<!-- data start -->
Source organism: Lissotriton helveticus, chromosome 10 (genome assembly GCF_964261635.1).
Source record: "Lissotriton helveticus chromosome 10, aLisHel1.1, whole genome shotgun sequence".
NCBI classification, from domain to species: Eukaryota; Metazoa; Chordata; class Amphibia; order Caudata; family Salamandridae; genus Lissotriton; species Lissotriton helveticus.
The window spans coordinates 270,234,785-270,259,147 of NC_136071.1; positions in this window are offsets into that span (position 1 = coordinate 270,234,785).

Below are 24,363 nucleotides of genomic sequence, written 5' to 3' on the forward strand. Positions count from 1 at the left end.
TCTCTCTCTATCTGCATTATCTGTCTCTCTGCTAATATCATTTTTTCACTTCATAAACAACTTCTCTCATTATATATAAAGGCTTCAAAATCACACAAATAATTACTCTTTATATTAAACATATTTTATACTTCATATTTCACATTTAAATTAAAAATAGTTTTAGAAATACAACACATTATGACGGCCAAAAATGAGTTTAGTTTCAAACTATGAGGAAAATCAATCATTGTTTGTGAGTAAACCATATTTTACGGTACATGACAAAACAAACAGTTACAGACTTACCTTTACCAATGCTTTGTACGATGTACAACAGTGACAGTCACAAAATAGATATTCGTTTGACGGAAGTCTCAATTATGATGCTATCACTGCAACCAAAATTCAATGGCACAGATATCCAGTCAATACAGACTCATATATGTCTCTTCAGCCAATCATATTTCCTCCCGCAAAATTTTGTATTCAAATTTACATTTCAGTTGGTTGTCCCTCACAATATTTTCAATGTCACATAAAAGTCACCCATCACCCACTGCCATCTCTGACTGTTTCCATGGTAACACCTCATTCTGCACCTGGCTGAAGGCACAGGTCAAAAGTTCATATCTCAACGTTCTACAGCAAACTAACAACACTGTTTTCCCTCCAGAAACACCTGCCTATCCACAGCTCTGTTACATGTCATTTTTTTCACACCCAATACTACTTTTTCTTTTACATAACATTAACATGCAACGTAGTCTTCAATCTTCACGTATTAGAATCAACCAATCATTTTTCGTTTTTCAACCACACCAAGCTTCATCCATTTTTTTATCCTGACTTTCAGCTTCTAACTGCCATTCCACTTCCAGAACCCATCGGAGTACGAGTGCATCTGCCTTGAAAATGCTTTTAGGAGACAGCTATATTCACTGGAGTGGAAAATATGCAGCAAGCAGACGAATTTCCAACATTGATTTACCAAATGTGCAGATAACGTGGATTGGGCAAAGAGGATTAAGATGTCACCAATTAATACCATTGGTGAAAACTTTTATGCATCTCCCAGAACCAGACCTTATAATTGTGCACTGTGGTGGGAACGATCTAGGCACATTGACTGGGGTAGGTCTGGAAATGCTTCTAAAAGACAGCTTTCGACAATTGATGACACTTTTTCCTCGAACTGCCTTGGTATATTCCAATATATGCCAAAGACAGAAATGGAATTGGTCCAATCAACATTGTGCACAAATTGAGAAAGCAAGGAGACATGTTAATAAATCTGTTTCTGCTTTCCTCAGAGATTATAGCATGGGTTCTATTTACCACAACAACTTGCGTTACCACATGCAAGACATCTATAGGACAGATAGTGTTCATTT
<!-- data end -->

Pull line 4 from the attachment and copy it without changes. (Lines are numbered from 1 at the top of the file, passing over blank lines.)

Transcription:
The window spans coordinates 270,234,785-270,259,147 of NC_136071.1; positions in this window are offsets into that span (position 1 = coordinate 270,234,785).